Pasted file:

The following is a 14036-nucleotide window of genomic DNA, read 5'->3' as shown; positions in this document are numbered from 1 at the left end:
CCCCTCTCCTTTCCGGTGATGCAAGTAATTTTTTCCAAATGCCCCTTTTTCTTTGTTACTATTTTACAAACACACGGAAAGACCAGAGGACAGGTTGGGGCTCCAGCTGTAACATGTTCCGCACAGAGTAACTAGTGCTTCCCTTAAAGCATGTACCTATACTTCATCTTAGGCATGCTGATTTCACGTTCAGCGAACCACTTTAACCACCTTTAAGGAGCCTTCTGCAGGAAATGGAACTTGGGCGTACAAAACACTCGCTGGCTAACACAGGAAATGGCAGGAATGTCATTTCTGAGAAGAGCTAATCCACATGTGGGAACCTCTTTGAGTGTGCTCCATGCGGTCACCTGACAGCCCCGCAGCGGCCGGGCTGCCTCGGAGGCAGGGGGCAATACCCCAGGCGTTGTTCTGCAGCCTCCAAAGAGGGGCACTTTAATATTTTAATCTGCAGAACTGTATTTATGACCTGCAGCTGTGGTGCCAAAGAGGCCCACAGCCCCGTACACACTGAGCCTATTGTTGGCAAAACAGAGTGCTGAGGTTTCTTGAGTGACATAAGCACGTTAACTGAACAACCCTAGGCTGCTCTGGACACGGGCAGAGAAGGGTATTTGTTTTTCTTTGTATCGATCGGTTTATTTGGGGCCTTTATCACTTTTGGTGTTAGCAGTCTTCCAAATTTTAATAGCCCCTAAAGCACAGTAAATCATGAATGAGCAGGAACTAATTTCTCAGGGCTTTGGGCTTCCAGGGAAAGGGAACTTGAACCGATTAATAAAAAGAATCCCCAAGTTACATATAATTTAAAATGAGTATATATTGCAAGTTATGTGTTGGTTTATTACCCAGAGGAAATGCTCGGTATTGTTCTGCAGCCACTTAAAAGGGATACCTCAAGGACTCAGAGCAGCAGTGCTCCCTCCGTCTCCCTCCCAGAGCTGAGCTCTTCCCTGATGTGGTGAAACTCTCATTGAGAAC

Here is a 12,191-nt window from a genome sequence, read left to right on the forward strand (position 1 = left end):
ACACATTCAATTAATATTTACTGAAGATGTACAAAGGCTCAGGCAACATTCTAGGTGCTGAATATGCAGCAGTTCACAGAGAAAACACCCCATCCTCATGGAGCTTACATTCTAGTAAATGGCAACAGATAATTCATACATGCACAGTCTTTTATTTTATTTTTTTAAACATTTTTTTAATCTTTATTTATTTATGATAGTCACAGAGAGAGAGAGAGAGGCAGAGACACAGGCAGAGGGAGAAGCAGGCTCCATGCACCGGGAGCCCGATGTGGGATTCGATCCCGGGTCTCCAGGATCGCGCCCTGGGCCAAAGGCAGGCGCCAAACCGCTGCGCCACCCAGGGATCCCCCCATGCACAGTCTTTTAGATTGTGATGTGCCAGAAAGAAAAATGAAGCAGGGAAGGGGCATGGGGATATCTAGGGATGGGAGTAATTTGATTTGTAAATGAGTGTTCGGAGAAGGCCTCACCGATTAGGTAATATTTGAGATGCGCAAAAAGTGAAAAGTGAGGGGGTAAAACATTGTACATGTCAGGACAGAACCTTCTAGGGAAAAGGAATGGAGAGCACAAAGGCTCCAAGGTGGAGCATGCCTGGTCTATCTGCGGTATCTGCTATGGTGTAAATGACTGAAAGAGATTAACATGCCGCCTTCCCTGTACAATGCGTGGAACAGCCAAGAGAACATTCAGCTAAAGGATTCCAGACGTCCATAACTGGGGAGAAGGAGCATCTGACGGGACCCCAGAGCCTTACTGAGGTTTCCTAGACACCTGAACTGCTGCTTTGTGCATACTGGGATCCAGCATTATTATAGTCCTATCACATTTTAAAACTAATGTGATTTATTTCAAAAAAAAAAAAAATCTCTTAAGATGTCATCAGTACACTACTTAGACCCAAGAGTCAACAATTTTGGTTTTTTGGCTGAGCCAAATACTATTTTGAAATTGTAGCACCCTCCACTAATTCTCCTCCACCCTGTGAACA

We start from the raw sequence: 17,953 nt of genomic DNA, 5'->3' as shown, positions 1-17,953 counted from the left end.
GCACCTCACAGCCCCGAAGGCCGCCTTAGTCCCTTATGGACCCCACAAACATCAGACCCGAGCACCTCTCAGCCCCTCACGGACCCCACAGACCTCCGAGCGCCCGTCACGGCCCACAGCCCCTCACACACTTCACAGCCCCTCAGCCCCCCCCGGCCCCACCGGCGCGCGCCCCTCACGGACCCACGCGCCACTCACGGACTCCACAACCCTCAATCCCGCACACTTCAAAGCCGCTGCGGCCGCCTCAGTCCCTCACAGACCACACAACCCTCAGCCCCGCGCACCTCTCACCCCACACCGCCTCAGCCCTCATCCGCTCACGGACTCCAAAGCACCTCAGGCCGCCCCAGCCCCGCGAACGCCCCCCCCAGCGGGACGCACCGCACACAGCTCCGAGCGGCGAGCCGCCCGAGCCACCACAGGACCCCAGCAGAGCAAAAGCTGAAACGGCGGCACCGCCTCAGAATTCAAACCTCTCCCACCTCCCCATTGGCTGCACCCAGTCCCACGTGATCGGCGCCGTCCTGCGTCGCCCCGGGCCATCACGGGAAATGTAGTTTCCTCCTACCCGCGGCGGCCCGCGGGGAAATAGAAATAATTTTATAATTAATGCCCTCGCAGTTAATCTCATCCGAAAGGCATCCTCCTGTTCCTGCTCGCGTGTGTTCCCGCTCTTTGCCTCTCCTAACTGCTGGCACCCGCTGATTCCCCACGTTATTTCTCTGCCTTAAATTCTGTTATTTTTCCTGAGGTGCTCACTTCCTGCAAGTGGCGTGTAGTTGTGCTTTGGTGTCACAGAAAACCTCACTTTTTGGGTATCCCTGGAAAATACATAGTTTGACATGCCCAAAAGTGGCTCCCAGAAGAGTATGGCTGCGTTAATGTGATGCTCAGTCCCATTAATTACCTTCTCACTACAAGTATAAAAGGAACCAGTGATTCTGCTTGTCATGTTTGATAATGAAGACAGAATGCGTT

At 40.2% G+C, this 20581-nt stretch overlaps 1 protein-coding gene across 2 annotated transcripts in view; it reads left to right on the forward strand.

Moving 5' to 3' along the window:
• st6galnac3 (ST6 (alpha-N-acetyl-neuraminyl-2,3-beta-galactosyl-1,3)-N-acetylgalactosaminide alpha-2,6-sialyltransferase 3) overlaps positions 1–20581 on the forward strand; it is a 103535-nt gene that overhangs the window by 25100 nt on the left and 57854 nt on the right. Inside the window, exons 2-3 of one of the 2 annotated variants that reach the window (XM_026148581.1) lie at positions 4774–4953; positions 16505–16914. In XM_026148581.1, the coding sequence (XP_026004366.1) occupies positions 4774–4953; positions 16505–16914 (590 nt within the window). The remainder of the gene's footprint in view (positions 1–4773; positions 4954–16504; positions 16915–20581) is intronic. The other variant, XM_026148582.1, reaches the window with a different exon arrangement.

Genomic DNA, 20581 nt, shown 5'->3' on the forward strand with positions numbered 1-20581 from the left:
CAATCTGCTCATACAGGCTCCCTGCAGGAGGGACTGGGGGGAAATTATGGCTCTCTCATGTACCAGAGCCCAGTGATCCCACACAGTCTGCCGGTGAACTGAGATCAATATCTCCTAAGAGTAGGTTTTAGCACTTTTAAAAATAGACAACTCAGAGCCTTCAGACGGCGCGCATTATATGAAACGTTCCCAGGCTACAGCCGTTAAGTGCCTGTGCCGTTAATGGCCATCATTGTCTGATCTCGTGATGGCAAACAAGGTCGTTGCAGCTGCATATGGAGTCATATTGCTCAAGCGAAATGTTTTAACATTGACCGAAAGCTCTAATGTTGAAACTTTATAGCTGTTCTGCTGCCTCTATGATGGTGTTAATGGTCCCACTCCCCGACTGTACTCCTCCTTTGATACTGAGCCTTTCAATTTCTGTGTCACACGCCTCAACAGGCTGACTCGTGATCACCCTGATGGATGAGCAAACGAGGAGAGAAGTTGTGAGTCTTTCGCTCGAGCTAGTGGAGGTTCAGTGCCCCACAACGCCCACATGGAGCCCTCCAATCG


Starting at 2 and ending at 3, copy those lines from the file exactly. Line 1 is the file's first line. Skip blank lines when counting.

CCCCTCTCCTTTCCGGTGATGCAAGTAATTTTTTCCAAATGCCCCTTTTTCTTTGTTACTATTTTACAAACACACGGAAAGACCAGAGGACAGGTTGGGGCTCCAGCTGTAACATGTTCCGCACAGAGTAACTAGTGCTTCCCTTAAAGCATGTACCTATACTTCATCTTAGGCATGCTGATTTCACGTTCAGCGAACCACTTTAACCACCTTTAAGGAGCCTTCTGCAGGAAATGGAACTTGGGCGTACAAAACACTCGCTGGCTAACACAGGAAATGGCAGGAATGTCATTTCTGAGAAGAGCTAATCCACATGTGGGAACCTCTTTGAGTGTGCTCCATGCGGTCACCTGACAGCCCCGCAGCGGCCGGGCTGCCTCGGAGGCAGGGGGCAATACCCCAGGCGTTGTTCTGCAGCCTCCAAAGAGGGGCACTTTAATATTTTAATCTGCAGAACTGTATTTATGACCTGCAGCTGTGGTGCCAAAGAGGCCCACAGCCCCGTACACACTGAGCCTATTGTTGGCAAAACAGAGTGCTGAGGTTTCTTGAGTGACATAAGCACGTTAACTGAACAACCCTAGGCTGCTCTGGACACGGGCAGAGAAGGGTATTTGTTTTTCTTTGTATCGATCGGTTTATTTGGGGCCTTTATCACTTTTGGTGTTAGCAGTCTTCCAAATTTTAATAGCCCCTAAAGCACAGTAAATCATGAATGAGCAGGAACTAATTTCTCAGGGCTTTGGGCTTCCAGGGAAAGGGAACTTGAACCGATTAATAAAAAGAATCCCCAAGTTACATATAATTTAAAATGAGTATATATTGCAAGTTATGTGTTGGTTTATTACCCAGAGGAAATGCTCGGTATTGTTCTGCAGCCACTTAAAAGGGATACCTCAAGGACTCAGAGCAGCAGTGCTCCCTCCGTCTCCCTCCCAGAGCTGAGCTCTTCCCTGATGTGGTGAAACTCTCATTGAGAAC

Here is a 12,191-nt window from a genome sequence, read left to right on the forward strand (position 1 = left end):